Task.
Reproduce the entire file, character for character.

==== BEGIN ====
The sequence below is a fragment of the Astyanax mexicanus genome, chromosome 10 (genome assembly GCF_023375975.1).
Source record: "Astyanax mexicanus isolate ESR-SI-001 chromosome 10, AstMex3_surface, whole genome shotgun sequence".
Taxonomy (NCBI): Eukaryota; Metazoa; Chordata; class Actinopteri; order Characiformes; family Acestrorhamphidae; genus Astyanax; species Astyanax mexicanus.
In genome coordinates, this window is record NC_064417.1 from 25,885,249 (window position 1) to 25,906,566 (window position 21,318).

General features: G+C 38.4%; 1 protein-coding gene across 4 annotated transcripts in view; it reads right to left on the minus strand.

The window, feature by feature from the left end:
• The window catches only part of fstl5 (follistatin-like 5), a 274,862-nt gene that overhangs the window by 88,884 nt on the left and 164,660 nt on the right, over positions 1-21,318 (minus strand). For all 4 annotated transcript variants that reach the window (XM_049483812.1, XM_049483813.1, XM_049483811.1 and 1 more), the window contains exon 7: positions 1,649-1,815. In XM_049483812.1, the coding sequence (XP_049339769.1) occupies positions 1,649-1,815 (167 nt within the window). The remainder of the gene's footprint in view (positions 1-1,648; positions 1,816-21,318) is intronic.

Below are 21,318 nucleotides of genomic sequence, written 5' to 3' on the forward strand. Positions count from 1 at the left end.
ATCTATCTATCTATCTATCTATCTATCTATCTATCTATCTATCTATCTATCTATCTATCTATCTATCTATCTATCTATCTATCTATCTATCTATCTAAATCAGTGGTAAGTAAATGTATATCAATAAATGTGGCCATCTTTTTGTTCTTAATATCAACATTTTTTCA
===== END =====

The sequence below is a fragment of the Astyanax mexicanus genome, chromosome 10 (genome assembly GCF_023375975.1).
Source record: "Astyanax mexicanus isolate ESR-SI-001 chromosome 10, AstMex3_surface, whole genome shotgun sequence".
Taxonomy (NCBI): Eukaryota; Metazoa; Chordata; class Actinopteri; order Characiformes; family Acestrorhamphidae; genus Astyanax; species Astyanax mexicanus.
In genome coordinates, this window is record NC_064417.1 from 25,885,249 (window position 1) to 25,906,566 (window position 21,318).

General features: G+C 38.4%; 1 protein-coding gene across 4 annotated transcripts in view; it reads right to left on the minus strand.

The window, feature by feature from the left end:
• The window catches only part of fstl5 (follistatin-like 5), a 274,862-nt gene that overhangs the window by 88,884 nt on the left and 164,660 nt on the right, over positions 1-21,318 (minus strand). For all 4 annotated transcript variants that reach the window (XM_049483812.1, XM_049483813.1, XM_049483811.1 and 1 more), the window contains exon 7: positions 1,649-1,815. In XM_049483812.1, the coding sequence (XP_049339769.1) occupies positions 1,649-1,815 (167 nt within the window). The remainder of the gene's footprint in view (positions 1-1,648; positions 1,816-21,318) is intronic.

Below are 21,318 nucleotides of genomic sequence, written 5' to 3' on the forward strand. Positions count from 1 at the left end.
ATCTATCTATCTATCTATCTATCTATCTATCTATCTATCTATCTATCTATCTATCTATCTATCTATCTATCTATCTATCTATCTATCTATCTATCTAAATCAGTGGTAAGTAAATGTATATCAATAAATGTGGCCATCTTTTTGTTCTTAATATCAACATTTTTTCA